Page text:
“Police Story 2”

Before making a name for himself in Hollywood with the Rush Hour franchise, Jackie Chan was already an international superstar, thanks to Hong Kong films such as Police Story and its sequels. While not quite up to par with that film, Police Story 2 (released in 1988) still manages to pack quite the punch, picking up where Police Story left off.

Donnie Yen: Asians of change

Jet Li. Jackie Chan. Donnie Yen. Quick. Which one of these action film stars grew up in the United States? Or, more appropriately, which one of these stars had to leave the United States before he could make a name for himself in Hollywood? That would be Yen. Sure, while he’s not as famous in the United States as either Li or Chan, he has a loyal following worldwide and an impressive resume of films — the best of which were made in Hong Kong.

Bruce Lee — Urban Legend

Two decades before Jet Li and DMX joined forces for “Cradle 2 the Grave”–which opens Friday–Bruce Lee was kicking it with Jim Kelly in “Enter the Dragon.” Back then, pairing an Asian-American martial arts star (Lee was born in the United States and raised in Hong Kong) with a black karate champ-turned-actor was a novelty. These days, it’s good business to keep faith with the audience that first embraced martial arts films in the United States–African Americans.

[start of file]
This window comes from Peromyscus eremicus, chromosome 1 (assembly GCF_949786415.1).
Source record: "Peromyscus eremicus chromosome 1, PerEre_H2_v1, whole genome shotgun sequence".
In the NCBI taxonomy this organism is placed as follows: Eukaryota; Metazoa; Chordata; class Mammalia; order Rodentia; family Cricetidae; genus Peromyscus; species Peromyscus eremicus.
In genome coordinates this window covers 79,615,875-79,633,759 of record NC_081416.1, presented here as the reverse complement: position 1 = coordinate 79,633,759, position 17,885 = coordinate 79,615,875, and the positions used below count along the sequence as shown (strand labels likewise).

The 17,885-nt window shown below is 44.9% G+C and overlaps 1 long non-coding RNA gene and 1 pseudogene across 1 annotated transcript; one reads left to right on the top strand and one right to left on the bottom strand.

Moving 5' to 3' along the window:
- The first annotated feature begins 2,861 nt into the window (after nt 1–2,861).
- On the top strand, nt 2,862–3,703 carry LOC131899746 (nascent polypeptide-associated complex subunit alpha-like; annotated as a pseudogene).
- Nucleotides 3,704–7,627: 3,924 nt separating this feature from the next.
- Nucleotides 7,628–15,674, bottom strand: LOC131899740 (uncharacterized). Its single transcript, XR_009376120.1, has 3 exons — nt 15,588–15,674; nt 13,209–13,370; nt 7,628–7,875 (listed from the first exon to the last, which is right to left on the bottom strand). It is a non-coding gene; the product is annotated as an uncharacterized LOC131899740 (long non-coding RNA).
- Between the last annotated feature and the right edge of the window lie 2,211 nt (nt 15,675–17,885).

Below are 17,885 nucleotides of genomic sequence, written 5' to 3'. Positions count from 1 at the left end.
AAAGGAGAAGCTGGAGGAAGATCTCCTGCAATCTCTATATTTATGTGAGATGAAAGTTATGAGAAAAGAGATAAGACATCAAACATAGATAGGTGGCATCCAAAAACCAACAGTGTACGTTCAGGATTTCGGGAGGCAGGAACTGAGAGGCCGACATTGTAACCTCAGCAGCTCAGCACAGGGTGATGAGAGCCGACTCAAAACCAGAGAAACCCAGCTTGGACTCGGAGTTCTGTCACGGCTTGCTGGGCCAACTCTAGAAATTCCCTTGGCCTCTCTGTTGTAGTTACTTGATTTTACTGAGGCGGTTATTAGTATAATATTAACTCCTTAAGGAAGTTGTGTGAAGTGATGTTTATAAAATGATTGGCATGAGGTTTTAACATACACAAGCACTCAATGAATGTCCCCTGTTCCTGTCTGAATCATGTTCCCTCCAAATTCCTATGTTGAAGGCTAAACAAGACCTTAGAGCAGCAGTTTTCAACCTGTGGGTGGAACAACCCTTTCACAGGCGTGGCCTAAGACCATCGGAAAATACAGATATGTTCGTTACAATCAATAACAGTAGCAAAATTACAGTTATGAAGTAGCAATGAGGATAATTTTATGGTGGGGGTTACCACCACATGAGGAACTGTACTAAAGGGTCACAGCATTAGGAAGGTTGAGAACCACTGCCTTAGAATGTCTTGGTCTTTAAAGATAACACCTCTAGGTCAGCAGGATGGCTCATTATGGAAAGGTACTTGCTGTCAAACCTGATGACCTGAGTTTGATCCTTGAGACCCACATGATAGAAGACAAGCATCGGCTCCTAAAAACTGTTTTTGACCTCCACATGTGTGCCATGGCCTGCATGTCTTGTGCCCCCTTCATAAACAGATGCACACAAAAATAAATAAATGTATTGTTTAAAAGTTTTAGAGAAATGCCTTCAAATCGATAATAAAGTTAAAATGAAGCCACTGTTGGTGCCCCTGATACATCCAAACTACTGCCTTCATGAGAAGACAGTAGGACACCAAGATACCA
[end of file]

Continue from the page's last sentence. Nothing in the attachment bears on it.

Jackie Chan is dressed for success

Though Jackie Chan is hesitant to show off his dexterous martial arts moves when he’s not on set filming, he’s game for just about anything else. Last week, the popular actor helped Fox news anchor Tamron Hall celebrate her birthday by presenting her with a cake. Later that day when a reporter asked him to sing, he broke into a pitch perfect rendition of “Always on My Mind” that was more Willie Nelson than Elvis Presley.

Martial arts flair made in Chicago

Crouching tiger, not-so-hidden Madonna. That’s the vibe Madonna wanted for the “Sky Fits Heaven” number of her Drowned World Tour. Never mind she had never taken a kung fu, tae kwon do or karate class.

A chop-socky novice learns from `Master’

Who would’ve thought that a turtle could go up against Jackie Chan and hold his own? Not long after battling evil as a Teenage Mutant Ninja Turtle, former Chicagoan Ho-Sung Pak found himself playing the heavy opposite Jackie Chan in “The Legend of Drunken Master.”

Jackie Chan Wants to Conquer Your Country

Jackie Chan’s stunt man has the easiest job in film. All of Chan’s action films are full of dangerous free falls, explosions and rapid-fire kung fu fighting, but the stunt man doesn’t have to participate in any of them. Chan insists on doing all the stunts himself and uses his stunt man more as a double. “I believe all the people who come to my movies buy tickets not to see the double,” said Chan. “They want to see me do everything, which is why I do all my own stunts. My double does things like run from a car into a store.”